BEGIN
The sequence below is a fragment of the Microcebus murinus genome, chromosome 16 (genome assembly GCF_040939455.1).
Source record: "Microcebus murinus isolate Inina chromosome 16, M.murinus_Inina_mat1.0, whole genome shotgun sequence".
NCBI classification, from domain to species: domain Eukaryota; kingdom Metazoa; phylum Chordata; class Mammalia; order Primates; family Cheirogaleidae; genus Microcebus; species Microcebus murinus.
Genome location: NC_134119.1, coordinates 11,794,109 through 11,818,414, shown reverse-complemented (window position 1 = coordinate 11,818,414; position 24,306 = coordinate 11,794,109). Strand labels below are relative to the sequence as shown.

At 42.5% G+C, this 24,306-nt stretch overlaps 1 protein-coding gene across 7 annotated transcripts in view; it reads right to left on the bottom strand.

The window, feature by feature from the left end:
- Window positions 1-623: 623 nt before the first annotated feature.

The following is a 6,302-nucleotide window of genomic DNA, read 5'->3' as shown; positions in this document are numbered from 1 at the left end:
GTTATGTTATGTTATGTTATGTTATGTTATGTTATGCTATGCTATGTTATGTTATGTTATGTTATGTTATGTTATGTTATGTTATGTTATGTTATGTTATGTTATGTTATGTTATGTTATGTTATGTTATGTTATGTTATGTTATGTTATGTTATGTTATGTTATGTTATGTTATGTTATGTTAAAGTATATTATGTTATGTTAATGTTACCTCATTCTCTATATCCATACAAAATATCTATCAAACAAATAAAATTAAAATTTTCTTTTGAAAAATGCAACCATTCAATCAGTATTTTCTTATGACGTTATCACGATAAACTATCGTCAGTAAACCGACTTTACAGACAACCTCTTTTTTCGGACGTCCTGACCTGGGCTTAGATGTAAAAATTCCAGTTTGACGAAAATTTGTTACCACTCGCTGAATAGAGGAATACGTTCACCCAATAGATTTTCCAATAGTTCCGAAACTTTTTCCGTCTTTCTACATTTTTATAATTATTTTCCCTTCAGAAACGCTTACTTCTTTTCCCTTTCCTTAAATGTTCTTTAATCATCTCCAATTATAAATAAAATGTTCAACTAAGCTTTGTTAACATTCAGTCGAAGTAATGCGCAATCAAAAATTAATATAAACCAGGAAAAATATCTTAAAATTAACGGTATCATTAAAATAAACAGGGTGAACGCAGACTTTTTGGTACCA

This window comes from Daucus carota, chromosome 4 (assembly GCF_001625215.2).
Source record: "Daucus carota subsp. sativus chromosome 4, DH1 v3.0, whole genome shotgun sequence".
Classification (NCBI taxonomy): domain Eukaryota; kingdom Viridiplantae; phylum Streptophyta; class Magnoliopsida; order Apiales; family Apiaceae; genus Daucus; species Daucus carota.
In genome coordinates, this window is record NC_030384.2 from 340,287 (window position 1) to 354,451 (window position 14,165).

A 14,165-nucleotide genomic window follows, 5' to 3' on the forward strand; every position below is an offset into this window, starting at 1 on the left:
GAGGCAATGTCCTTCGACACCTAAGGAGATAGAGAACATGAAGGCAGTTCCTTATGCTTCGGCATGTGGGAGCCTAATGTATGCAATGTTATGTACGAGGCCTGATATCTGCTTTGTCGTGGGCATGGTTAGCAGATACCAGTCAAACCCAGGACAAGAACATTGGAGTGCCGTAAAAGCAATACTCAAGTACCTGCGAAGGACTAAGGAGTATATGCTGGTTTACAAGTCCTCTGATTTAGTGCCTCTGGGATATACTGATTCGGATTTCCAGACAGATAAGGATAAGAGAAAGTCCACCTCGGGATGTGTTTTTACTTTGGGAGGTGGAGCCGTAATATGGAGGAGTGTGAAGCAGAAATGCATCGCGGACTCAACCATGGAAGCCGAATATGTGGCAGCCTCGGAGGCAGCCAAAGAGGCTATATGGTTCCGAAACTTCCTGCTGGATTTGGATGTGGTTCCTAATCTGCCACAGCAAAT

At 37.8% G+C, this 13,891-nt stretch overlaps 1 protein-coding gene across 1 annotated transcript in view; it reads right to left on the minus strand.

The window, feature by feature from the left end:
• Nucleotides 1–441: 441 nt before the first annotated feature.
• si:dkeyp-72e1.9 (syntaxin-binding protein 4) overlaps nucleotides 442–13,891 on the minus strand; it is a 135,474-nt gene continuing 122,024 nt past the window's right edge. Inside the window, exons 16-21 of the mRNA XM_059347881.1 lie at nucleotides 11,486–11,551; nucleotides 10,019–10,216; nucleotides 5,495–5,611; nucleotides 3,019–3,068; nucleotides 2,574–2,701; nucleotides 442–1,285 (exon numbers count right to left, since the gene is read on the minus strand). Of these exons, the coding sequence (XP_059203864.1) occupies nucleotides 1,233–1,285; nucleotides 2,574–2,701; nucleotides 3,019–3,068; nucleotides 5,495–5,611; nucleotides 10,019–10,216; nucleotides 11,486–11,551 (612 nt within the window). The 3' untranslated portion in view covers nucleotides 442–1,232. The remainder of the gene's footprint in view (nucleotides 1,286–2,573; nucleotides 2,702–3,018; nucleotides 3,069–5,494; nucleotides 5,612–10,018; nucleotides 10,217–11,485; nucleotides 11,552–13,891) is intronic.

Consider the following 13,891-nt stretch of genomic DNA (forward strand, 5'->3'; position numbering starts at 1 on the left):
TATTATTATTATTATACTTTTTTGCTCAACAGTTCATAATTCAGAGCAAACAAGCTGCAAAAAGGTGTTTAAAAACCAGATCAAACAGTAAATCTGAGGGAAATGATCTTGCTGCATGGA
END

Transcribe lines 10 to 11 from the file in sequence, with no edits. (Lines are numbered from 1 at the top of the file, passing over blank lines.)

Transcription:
This window comes from Daucus carota, chromosome 4 (assembly GCF_001625215.2).
Source record: "Daucus carota subsp. sativus chromosome 4, DH1 v3.0, whole genome shotgun sequence".